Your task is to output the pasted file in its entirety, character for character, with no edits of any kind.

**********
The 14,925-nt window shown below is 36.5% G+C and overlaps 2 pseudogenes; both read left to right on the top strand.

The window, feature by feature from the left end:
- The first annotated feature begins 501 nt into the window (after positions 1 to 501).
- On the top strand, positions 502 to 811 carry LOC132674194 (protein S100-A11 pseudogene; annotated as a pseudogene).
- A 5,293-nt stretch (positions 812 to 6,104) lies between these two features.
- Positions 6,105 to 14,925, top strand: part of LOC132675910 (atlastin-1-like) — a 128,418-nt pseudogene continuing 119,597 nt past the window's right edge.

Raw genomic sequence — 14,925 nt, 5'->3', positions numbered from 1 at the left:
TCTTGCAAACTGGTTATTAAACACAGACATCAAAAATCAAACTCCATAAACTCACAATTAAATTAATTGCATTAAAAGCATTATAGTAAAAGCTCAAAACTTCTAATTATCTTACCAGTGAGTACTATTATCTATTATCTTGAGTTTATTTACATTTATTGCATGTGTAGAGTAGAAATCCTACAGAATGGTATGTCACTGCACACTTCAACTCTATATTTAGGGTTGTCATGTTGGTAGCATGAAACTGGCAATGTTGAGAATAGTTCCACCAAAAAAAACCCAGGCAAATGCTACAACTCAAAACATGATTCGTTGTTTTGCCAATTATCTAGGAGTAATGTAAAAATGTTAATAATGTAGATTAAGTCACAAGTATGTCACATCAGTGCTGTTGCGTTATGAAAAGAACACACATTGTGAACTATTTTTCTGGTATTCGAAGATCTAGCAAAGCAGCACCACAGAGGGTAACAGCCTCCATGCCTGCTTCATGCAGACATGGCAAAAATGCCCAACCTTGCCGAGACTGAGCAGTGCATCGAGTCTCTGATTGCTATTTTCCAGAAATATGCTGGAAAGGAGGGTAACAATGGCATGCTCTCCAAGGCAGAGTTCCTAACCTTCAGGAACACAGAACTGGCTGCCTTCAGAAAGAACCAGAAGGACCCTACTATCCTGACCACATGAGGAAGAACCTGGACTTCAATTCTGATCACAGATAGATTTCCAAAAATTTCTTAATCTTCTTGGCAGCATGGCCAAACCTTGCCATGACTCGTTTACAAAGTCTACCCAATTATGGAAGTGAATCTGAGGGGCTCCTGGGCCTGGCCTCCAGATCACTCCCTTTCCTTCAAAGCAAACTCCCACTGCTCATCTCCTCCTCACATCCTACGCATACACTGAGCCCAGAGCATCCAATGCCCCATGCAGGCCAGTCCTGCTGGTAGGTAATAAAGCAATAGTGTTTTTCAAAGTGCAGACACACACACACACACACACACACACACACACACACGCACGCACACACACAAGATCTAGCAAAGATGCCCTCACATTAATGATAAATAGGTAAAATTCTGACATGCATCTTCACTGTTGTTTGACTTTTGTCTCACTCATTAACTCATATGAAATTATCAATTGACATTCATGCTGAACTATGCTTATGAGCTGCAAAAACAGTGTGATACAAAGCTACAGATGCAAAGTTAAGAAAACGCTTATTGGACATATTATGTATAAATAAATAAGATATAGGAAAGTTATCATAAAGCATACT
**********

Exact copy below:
The 14,925-nt window shown below is 36.5% G+C and overlaps 2 pseudogenes; both read left to right on the top strand.

The window, feature by feature from the left end:
- The first annotated feature begins 501 nt into the window (after positions 1 to 501).
- On the top strand, positions 502 to 811 carry LOC132674194 (protein S100-A11 pseudogene; annotated as a pseudogene).
- A 5,293-nt stretch (positions 812 to 6,104) lies between these two features.
- Positions 6,105 to 14,925, top strand: part of LOC132675910 (atlastin-1-like) — a 128,418-nt pseudogene continuing 119,597 nt past the window's right edge.

Raw genomic sequence — 14,925 nt, 5'->3', positions numbered from 1 at the left:
TCTTGCAAACTGGTTATTAAACACAGACATCAAAAATCAAACTCCATAAACTCACAATTAAATTAATTGCATTAAAAGCATTATAGTAAAAGCTCAAAACTTCTAATTATCTTACCAGTGAGTACTATTATCTATTATCTTGAGTTTATTTACATTTATTGCATGTGTAGAGTAGAAATCCTACAGAATGGTATGTCACTGCACACTTCAACTCTATATTTAGGGTTGTCATGTTGGTAGCATGAAACTGGCAATGTTGAGAATAGTTCCACCAAAAAAAACCCAGGCAAATGCTACAACTCAAAACATGATTCGTTGTTTTGCCAATTATCTAGGAGTAATGTAAAAATGTTAATAATGTAGATTAAGTCACAAGTATGTCACATCAGTGCTGTTGCGTTATGAAAAGAACACACATTGTGAACTATTTTTCTGGTATTCGAAGATCTAGCAAAGCAGCACCACAGAGGGTAACAGCCTCCATGCCTGCTTCATGCAGACATGGCAAAAATGCCCAACCTTGCCGAGACTGAGCAGTGCATCGAGTCTCTGATTGCTATTTTCCAGAAATATGCTGGAAAGGAGGGTAACAATGGCATGCTCTCCAAGGCAGAGTTCCTAACCTTCAGGAACACAGAACTGGCTGCCTTCAGAAAGAACCAGAAGGACCCTACTATCCTGACCACATGAGGAAGAACCTGGACTTCAATTCTGATCACAGATAGATTTCCAAAAATTTCTTAATCTTCTTGGCAGCATGGCCAAACCTTGCCATGACTCGTTTACAAAGTCTACCCAATTATGGAAGTGAATCTGAGGGGCTCCTGGGCCTGGCCTCCAGATCACTCCCTTTCCTTCAAAGCAAACTCCCACTGCTCATCTCCTCCTCACATCCTACGCATACACTGAGCCCAGAGCATCCAATGCCCCATGCAGGCCAGTCCTGCTGGTAGGTAATAAAGCAATAGTGTTTTTCAAAGTGCAGACACACACACACACACACACACACACACACACACACGCACGCACACACACAAGATCTAGCAAAGATGCCCTCACATTAATGATAAATAGGTAAAATTCTGACATGCATCTTCACTGTTGTTTGACTTTTGTCTCACTCATTAACTCATATGAAATTATCAATTGACATTCATGCTGAACTATGCTTATGAGCTGCAAAAACAGTGTGATACAAAGCTACAGATGCAAAGTTAAGAAAACGCTTATTGGACATATTATGTATAAATAAATAAGATATAGGAAAGTTATCATAAAGCATACT